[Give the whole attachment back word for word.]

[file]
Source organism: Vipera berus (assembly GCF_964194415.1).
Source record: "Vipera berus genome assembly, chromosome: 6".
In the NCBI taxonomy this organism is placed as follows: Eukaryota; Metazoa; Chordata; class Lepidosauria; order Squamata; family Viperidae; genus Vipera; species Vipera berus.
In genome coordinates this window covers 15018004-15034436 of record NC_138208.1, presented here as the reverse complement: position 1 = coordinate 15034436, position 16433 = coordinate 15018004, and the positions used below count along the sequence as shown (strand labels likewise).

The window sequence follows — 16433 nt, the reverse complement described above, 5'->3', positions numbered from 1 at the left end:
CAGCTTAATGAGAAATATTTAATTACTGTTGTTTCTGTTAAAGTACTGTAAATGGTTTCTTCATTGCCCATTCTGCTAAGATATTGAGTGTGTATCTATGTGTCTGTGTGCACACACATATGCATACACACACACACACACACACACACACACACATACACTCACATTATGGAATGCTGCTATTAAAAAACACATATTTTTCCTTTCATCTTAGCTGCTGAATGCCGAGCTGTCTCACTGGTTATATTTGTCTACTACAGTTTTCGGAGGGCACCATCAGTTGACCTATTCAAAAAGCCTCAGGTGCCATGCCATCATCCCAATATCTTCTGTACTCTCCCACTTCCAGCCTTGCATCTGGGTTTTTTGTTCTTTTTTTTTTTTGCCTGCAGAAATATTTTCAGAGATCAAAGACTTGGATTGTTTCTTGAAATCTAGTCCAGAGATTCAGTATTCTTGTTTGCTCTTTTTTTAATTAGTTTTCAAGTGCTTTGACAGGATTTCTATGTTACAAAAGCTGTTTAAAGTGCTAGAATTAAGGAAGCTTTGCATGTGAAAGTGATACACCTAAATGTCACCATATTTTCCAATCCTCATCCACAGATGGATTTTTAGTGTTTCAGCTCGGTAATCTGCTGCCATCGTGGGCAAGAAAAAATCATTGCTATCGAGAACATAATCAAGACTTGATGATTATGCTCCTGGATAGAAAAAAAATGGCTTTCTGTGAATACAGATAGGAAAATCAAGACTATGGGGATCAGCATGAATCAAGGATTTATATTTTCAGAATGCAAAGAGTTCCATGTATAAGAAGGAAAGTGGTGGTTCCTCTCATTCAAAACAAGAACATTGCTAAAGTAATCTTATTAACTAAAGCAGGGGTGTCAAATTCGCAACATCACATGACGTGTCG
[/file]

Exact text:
Source organism: Vipera berus (assembly GCF_964194415.1).
Source record: "Vipera berus genome assembly, chromosome: 6".
In the NCBI taxonomy this organism is placed as follows: Eukaryota; Metazoa; Chordata; class Lepidosauria; order Squamata; family Viperidae; genus Vipera; species Vipera berus.
In genome coordinates this window covers 15018004-15034436 of record NC_138208.1, presented here as the reverse complement: position 1 = coordinate 15034436, position 16433 = coordinate 15018004, and the positions used below count along the sequence as shown (strand labels likewise).

The window sequence follows — 16433 nt, the reverse complement described above, 5'->3', positions numbered from 1 at the left end:
CAGCTTAATGAGAAATATTTAATTACTGTTGTTTCTGTTAAAGTACTGTAAATGGTTTCTTCATTGCCCATTCTGCTAAGATATTGAGTGTGTATCTATGTGTCTGTGTGCACACACATATGCATACACACACACACACACACACACACACACACATACACTCACATTATGGAATGCTGCTATTAAAAAACACATATTTTTCCTTTCATCTTAGCTGCTGAATGCCGAGCTGTCTCACTGGTTATATTTGTCTACTACAGTTTTCGGAGGGCACCATCAGTTGACCTATTCAAAAAGCCTCAGGTGCCATGCCATCATCCCAATATCTTCTGTACTCTCCCACTTCCAGCCTTGCATCTGGGTTTTTTGTTCTTTTTTTTTTTTGCCTGCAGAAATATTTTCAGAGATCAAAGACTTGGATTGTTTCTTGAAATCTAGTCCAGAGATTCAGTATTCTTGTTTGCTCTTTTTTTAATTAGTTTTCAAGTGCTTTGACAGGATTTCTATGTTACAAAAGCTGTTTAAAGTGCTAGAATTAAGGAAGCTTTGCATGTGAAAGTGATACACCTAAATGTCACCATATTTTCCAATCCTCATCCACAGATGGATTTTTAGTGTTTCAGCTCGGTAATCTGCTGCCATCGTGGGCAAGAAAAAATCATTGCTATCGAGAACATAATCAAGACTTGATGATTATGCTCCTGGATAGAAAAAAAATGGCTTTCTGTGAATACAGATAGGAAAATCAAGACTATGGGGATCAGCATGAATCAAGGATTTATATTTTCAGAATGCAAAGAGTTCCATGTATAAGAAGGAAAGTGGTGGTTCCTCTCATTCAAAACAAGAACATTGCTAAAGTAATCTTATTAACTAAAGCAGGGGTGTCAAATTCGCAACATCACATGACGTGTCG